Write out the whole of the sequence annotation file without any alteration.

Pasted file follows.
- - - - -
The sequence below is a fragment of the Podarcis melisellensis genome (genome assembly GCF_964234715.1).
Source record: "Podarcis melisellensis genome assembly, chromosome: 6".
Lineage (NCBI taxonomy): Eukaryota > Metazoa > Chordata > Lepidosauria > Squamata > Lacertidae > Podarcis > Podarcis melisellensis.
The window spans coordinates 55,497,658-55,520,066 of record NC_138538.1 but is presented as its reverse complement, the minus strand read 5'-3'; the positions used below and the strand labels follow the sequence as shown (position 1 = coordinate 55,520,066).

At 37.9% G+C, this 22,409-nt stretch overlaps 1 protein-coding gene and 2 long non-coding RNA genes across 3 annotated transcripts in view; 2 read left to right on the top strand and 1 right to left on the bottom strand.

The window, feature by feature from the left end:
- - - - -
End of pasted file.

The sequence below is a fragment of the Podarcis melisellensis genome (genome assembly GCF_964234715.1).
Source record: "Podarcis melisellensis genome assembly, chromosome: 6".
Lineage (NCBI taxonomy): Eukaryota > Metazoa > Chordata > Lepidosauria > Squamata > Lacertidae > Podarcis > Podarcis melisellensis.
The window spans coordinates 55,497,658-55,520,066 of record NC_138538.1 but is presented as its reverse complement, the minus strand read 5'-3'; the positions used below and the strand labels follow the sequence as shown (position 1 = coordinate 55,520,066).

At 37.9% G+C, this 22,409-nt stretch overlaps 1 protein-coding gene and 2 long non-coding RNA genes across 3 annotated transcripts in view; 2 read left to right on the top strand and 1 right to left on the bottom strand.

The window, feature by feature from the left end: